In September-October 1937, Paul McGuire, shortly after the Bishops inaugurated Catholic Action, had a series of articles published in the Advocate on the objectives and methods of the JOC as it operated in France. Paul McGuire’s articles resulted from his meeting with Fr Robert Kothen, Cardijns ecclesiastical assistant in 1937 at Oxford. He returned to Australia in 1938, and in conjunction with Fr J. Fitzsimons contributed to a work on Catholic Action entitled ‘Restoring all Things’: it was published in January 1939.

McGuire’s September article said the JOC was for boys between 14 and 25. The book ‘Restoring all Things’ did not clarify Jocism very much. Various contributors were not clear on the Jocist technique and philosophy.

Australian National Secretariat of Catholic Action

ANSCA – Established by bishops on 15th September 1937. Opened its office 4th January 1938. Melbourne-Sydney rivalry arose quickly. Several months after its inception Archbishop Kelly and coadjutor Archbishop Gilroy denied ANSCA access to Sydney Archdiocese. This lasted throughout ANSCAs life. The YCW was never able to start in Sydney until in recent years.

In 1938 ANSCA experimented with a few types of C.A. which were a fusion of local and overseas ideas. That first stage of C.A. ended in February 1939, when the second stage – the implementation of specialised C.A. began.

ANSCA in 1938 had a problem of how to deal with existing organisations of CYMS, Legion of Mary, CBL. It opted for a compromise. Tried to incorporate certain elements of the new C.A. techniques into the old. Not successful. Incorrectly, they started with formation of militant groups, with mass organisation to follow. ANSCAs 1938 pamphlet entitled How to Run a Group showed a concession to Jocist See, Judge and Act, but was not used in the action formation way of the JOC.

STAGE 2 1939

From 20 to 27 February 1939, twenty diocesan organisers and ecclesiastical assistants from fifteen Australian and one New Zealand diocese and the two National Officers, F.K. Murphy and B.A. Santamaria, met for the 1st National Conference of Organisers of Catholic Action. Dominated by clergy – 15 to 5. The Conference recommended ANSCA issue directions for the commencement of youth groups along the lines of the Young Christian Workers Movement. Further, that specialisation should be according to interest.

Seven months after the Conference ANSCA circulated a memorandum justifying the adoption of the principle of specialisation in the organisation of Catholic Action.

Various youth organisations in Melbourne in the 1930’s: Junior Holy Name;

1931: Junior Catholic Sodality of Our Lady (Hawthorn);

1937: St Mary’s, West Melbourne – Catholic Youth Movement (14 – 35);

1933: The Legion of Mary;

1936: Fr Anthony Cleary;

1937: Boys Club Press Squads.

Diocesan Youth Movement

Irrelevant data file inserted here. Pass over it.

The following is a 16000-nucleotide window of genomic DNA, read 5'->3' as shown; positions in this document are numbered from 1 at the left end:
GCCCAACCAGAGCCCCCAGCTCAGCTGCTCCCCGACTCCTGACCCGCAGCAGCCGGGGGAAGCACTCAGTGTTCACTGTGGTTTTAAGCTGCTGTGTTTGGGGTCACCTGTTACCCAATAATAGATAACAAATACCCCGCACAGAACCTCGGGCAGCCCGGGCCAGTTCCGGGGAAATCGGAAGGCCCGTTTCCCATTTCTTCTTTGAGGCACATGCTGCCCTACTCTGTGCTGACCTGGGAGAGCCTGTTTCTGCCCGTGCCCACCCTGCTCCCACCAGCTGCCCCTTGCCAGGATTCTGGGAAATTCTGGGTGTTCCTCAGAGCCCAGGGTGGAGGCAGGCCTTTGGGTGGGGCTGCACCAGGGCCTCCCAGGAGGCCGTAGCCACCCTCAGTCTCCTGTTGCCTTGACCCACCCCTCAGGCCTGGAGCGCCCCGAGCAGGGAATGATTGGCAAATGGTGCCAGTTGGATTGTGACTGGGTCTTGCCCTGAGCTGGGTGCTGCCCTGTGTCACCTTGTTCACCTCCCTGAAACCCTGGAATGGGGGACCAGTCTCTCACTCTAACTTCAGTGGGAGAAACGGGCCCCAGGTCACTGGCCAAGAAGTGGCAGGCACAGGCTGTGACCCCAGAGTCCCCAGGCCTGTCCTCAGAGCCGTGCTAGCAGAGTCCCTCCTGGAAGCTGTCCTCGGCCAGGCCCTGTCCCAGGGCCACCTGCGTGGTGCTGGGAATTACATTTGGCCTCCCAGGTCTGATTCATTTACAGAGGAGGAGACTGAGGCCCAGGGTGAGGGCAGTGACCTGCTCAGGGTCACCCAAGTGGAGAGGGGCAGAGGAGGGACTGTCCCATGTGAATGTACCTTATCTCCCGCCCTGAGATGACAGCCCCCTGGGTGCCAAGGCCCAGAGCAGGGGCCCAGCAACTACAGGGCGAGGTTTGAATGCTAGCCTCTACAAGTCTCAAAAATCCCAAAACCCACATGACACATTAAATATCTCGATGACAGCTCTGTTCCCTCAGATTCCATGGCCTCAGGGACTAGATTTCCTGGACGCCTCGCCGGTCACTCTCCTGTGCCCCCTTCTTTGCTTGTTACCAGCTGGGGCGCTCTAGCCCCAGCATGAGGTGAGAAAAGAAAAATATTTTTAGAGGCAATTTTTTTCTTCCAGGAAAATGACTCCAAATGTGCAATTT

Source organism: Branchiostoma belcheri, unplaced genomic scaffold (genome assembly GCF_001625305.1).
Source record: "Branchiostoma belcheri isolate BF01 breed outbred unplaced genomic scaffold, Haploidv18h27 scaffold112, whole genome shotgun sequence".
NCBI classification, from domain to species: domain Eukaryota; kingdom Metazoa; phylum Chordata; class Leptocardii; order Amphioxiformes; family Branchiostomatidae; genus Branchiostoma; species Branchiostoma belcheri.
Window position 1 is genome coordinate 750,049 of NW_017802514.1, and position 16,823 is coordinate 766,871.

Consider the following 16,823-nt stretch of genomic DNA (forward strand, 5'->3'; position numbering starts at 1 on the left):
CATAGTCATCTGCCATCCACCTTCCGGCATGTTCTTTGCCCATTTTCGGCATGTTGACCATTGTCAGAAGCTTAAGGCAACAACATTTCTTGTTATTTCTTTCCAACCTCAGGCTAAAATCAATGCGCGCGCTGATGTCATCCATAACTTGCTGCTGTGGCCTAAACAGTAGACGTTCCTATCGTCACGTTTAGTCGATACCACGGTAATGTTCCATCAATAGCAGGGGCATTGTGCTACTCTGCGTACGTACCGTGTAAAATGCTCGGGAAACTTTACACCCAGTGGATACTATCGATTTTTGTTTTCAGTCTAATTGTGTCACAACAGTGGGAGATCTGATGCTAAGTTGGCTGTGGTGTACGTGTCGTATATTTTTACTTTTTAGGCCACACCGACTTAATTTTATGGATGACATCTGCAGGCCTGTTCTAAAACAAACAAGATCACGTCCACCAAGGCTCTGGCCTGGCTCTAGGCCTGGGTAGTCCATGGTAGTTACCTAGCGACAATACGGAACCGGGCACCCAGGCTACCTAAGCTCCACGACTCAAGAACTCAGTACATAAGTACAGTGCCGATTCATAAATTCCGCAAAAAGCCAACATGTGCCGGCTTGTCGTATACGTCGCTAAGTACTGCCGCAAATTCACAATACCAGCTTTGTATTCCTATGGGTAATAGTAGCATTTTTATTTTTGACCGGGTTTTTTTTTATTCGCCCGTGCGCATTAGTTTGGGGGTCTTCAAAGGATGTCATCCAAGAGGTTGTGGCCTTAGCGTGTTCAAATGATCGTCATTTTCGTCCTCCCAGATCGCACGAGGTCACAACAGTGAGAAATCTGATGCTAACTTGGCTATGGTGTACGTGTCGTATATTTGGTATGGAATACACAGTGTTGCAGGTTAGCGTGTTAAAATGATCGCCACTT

November 1936: Mons. Lonergan, V.G. circulated parish priests asking them to set up the Movement in their parishes. Boys and girls 14 to 21. It began in September 1937. Nine parishes.

C.B.L. Founded in 1931. In 1938, ten CBL clubs.

In 1941 when taken over by the YCW there were 21 parishes represented in the CBL football competition, with at least 1000 members. Fr Lanigan sponsored a savings scheme in 1939. The youth organisations of the 1930’s had in common the idea of providing a Catholic environment for 14 to 18 yr olds.

In late 37-38 Kelly became involved in attempts to implant cells which used Jocist technique in their formation, in the CBL and CYMS.

Dave Nelson and Clifton Hill CBL. Dave, a brewery worker and a Campion, ran a sub-branch of the Campion Society in his Clifton Hill home. An old boy of St Thomas CBC, Dave was invited to speak at a meeting of old boys called by the Principal to discuss boys not attending Mass. He formed a football team and joined the CBL football comp. To play football a boy had to go to Mass. His success prompted Fr Lombard to consult him for ideas in 1939. In 1940, B.A. Santamaria asked him to be the first full-time secretary of the Melbourne YCW. He declined fearing he would not be able to work under Fr Lombard.

In late 1937, Kelly presided over a joint committee comprising representatives of CYMS, CBL, CYMS Legion and the Campion Society. The CYMS Legion (18 to 35) was a Campion-inspired creation of younger CYMS members through which the Campions hoped to transform the CYMS into an adult Mens CA organisation. In 1938 it had units in 23 CYMS branches in Melbourne. The committee mentioned above had in 1938 become a Youth Council. Kelly had the JOC prayer and a system of Jocist enquiries in some CBL meetings.

With Kelly away in New Zealand in Feb/March 1938, Fr Lanigan dismissed the laymen on the CBL Executive, who had been flirting with the JOC, and banned the use of the JOC in the CBL.